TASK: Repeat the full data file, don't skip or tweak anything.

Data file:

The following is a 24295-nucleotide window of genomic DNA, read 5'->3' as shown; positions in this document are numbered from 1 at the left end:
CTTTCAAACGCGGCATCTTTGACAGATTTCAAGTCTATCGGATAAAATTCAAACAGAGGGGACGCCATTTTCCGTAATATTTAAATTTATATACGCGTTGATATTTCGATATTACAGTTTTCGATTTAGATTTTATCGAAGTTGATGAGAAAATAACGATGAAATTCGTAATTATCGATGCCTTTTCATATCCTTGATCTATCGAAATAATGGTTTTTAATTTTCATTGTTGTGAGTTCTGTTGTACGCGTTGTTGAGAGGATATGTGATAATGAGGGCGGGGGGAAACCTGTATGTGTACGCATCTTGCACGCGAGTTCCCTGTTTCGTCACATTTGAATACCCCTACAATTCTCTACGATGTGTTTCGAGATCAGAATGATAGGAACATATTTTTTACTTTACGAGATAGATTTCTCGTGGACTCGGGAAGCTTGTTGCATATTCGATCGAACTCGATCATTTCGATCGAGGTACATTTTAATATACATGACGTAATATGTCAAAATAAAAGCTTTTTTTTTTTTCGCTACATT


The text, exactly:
The following is a 24295-nucleotide window of genomic DNA, read 5'->3' as shown; positions in this document are numbered from 1 at the left end:
CTTTCAAACGCGGCATCTTTGACAGATTTCAAGTCTATCGGATAAAATTCAAACAGAGGGGACGCCATTTTCCGTAATATTTAAATTTATATACGCGTTGATATTTCGATATTACAGTTTTCGATTTAGATTTTATCGAAGTTGATGAGAAAATAACGATGAAATTCGTAATTATCGATGCCTTTTCATATCCTTGATCTATCGAAATAATGGTTTTTAATTTTCATTGTTGTGAGTTCTGTTGTACGCGTTGTTGAGAGGATATGTGATAATGAGGGCGGGGGGAAACCTGTATGTGTACGCATCTTGCACGCGAGTTCCCTGTTTCGTCACATTTGAATACCCCTACAATTCTCTACGATGTGTTTCGAGATCAGAATGATAGGAACATATTTTTTACTTTACGAGATAGATTTCTCGTGGACTCGGGAAGCTTGTTGCATATTCGATCGAACTCGATCATTTCGATCGAGGTACATTTTAATATACATGACGTAATATGTCAAAATAAAAGCTTTTTTTTTTTTCGCTACATT